KJ- What tax issues are your clients faced with in this market?
PR-There is currently a significant emphasis on access to liquidity and mobilizing cash. What I mean is that companies have cash in their systems and they are still making money but there is a real concern of management and treasury. Companies want to able to manage cash more effectively even if the cash is offshore. These companies are looking for ways to access their cash, how to mobilize it, and how to move it from one or two countries instead of twenty-five countries and how to move it back into the United States or any other country if this is what they choose to do. We call this cash re-deployment or repatriation but it is now coming up in the context of liquidity and mobilizing cash.
KJ- What kind of advice are you giving clients?
PR- I would tell them that there are opportunities to bring back cash or redeploy cash both in the short term and the long term. What one really has to do is understand the company’s facts and work hard to come up with a company strategy that involves, not only tax but treasury, the CFO, the CEO, etc. in order to determine what the company needs are and how to get the cash in the most efficient way possible. I believe this needs to be done in a multi-disciplinary approach within the company with the Advisor helping the company navigate from Point A to Point B. You will need to create a menu of opportunities and rank and prioritize them according to the company needs.The second area that I am seeing a significant amount of activity is streamlining. Streamlining is when a company has a number of entities that may be redundant or have limited activity. From an internal cost point of view, when you add in accounting costs and systems costs, a company may spend anywhere from twenty-five thousand dollars to fifty thousand dollars per entity on an annual basis to keep the entity alive. I would advise the company to eliminate unnecessary entities and rationalize the company structure; they should make it a cleaner and more simplified structure.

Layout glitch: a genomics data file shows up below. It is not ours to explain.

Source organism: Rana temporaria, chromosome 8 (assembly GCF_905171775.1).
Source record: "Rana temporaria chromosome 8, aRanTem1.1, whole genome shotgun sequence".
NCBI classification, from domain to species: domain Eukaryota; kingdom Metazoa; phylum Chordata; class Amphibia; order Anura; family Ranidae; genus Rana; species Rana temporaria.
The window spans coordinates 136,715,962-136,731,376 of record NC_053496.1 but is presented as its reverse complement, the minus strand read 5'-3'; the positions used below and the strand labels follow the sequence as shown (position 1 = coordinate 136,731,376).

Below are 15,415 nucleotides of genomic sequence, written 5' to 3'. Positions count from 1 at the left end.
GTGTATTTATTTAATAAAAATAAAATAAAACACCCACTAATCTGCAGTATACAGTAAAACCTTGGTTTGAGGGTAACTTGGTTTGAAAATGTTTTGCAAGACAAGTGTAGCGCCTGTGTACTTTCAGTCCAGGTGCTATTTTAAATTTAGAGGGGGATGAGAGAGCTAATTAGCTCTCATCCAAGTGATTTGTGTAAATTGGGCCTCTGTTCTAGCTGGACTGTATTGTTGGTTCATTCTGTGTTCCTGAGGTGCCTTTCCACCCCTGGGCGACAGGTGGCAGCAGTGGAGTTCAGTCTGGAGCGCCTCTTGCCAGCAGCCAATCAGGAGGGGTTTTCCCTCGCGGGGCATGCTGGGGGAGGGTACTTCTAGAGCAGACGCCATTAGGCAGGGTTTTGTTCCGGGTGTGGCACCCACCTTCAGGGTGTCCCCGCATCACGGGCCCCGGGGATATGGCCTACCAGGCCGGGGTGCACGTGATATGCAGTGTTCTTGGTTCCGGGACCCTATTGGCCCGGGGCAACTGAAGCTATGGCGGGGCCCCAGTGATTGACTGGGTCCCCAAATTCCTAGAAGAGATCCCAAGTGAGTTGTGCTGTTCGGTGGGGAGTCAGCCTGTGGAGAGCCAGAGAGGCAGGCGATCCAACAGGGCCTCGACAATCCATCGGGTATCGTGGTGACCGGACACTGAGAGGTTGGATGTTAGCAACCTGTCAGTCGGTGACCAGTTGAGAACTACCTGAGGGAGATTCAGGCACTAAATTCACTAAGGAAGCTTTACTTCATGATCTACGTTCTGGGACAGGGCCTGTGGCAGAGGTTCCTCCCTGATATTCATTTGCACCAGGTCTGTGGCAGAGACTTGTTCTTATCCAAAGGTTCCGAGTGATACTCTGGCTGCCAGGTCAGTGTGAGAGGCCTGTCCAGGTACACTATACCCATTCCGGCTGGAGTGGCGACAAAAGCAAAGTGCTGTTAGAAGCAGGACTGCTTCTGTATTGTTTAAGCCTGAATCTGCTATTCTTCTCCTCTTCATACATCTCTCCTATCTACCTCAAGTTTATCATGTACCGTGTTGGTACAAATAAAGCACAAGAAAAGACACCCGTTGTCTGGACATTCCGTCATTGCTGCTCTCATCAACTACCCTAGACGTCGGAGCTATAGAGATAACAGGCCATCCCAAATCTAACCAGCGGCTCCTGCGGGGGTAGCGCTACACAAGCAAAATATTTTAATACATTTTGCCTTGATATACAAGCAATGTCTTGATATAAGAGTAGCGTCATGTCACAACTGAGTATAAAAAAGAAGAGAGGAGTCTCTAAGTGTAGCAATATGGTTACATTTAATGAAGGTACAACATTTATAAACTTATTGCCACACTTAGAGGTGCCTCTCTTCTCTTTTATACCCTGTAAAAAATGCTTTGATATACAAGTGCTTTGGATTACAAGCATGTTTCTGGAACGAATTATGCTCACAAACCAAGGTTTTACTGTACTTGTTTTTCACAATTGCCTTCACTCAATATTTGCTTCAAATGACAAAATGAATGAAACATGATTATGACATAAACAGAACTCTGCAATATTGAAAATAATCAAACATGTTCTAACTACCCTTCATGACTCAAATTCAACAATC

KJ- What appears to be the major focus in this market?
PR- Again, there is a lot of focus on repatriation and the legislative solutions that go with it. We had a similar issue in 2005 where we had a one time relief and companies were allowed to bring back money that was offshore at a very favorable rate. I believe companies are looking for a second version of the Jobs Creation Act, Section 965 of the IRS Code and there is a provision out there that talks about sunset. Due to sunset, it is called the CFC Look-Through Rule. What this basically means is that at that time, if you have sister companies or subsidiaries offshore, payments between them will not be taxed in the US. This provision is supposed to go away at the end of this year even though it was originally scheduled to go away at the end of last year. There might be a lot of activity around planning in light of the sunset. However, I think there will be some pressure as the year end draws closer that they may try to get a longer shelf life on this particular provision but we shall see.We are also noticing a lot of work on post acquisition integrations and rationalizations, meaning that companies that are contemplating acquisitions or mergers or have already done so, have a need to rationalize their operations because Company A had operations in France and Company B had operations in France and now they have two entities in France. It makes sense from a business point of view to bring the operations together but you must understand the most tax efficient way to do this. I would also recommend supply chain planning as well which is similar; this allows you to align your tax structure with your business model.
KJ- Phil, we genuinely appreciate the time you gave to share your valuable insight and perspective with our readers this month!
Kathleen Jennings (KJ)
Editor, The Tax Intelligence Report
Philip Rogers (PR)
DLA Piper – New York, NY